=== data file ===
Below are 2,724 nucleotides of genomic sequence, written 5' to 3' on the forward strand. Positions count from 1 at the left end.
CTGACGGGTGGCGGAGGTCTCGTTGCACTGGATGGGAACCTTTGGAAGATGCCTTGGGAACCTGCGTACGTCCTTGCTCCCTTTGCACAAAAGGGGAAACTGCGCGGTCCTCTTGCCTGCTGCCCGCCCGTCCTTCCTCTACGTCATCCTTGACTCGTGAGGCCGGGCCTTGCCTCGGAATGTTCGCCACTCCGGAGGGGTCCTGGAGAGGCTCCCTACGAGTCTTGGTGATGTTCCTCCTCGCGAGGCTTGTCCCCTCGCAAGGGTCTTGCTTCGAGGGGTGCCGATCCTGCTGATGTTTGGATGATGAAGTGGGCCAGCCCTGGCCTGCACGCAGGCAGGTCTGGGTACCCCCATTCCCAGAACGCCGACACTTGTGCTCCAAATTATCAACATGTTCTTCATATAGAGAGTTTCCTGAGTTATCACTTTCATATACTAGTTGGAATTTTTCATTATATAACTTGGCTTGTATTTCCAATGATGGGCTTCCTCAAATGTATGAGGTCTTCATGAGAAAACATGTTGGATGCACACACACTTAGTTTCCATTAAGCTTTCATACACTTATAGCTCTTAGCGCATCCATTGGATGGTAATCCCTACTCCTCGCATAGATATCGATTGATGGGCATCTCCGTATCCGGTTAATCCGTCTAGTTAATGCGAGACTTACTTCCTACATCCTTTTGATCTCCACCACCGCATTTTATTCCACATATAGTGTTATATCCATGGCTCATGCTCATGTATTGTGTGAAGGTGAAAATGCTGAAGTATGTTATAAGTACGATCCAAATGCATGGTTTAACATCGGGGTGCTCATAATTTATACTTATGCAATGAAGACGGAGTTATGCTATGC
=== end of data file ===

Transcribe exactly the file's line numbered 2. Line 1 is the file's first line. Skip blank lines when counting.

CTGACGGGTGGCGGAGGTCTCGTTGCACTGGATGGGAACCTTTGGAAGATGCCTTGGGAACCTGCGTACGTCCTTGCTCCCTTTGCACAAAAGGGGAAACTGCGCGGTCCTCTTGCCTGCTGCCCGCCCGTCCTTCCTCTACGTCATCCTTGACTCGTGAGGCCGGGCCTTGCCTCGGAATGTTCGCCACTCCGGAGGGGTCCTGGAGAGGCTCCCTACGAGTCTTGGTGATGTTCCTCCTCGCGAGGCTTGTCCCCTCGCAAGGGTCTTGCTTCGAGGGGTGCCGATCCTGCTGATGTTTGGATGATGAAGTGGGCCAGCCCTGGCCTGCACGCAGGCAGGTCTGGGTACCCCCATTCCCAGAACGCCGACACTTGTGCTCCAAATTATCAACATGTTCTTCATATAGAGAGTTTCCTGAGTTATCACTTTCATATACTAGTTGGAATTTTTCATTATATAACTTGGCTTGTATTTCCAATGATGGGCTTCCTCAAATGTATGAGGTCTTCATGAGAAAACATGTTGGATGCACACACACTTAGTTTCCATTAAGCTTTCATACACTTATAGCTCTTAGCGCATCCATTGGATGGTAATCCCTACTCCTCGCATAGATATCGATTGATGGGCATCTCCGTATCCGGTTAATCCGTCTAGTTAATGCGAGACTTACTTCCTACATCCTTTTGATCTCCACCACCGCATTTTATTCCACATATAGTGTTATATCCATGGCTCATGCTCATGTATTGTGTGAAGGTGAAAATGCTGAAGTATGTTATAAGTACGATCCAAATGCATGGTTTAACATCGGGGTGCTCATAATTTATACTTATGCAATGAAGACGGAGTTATGCTATGC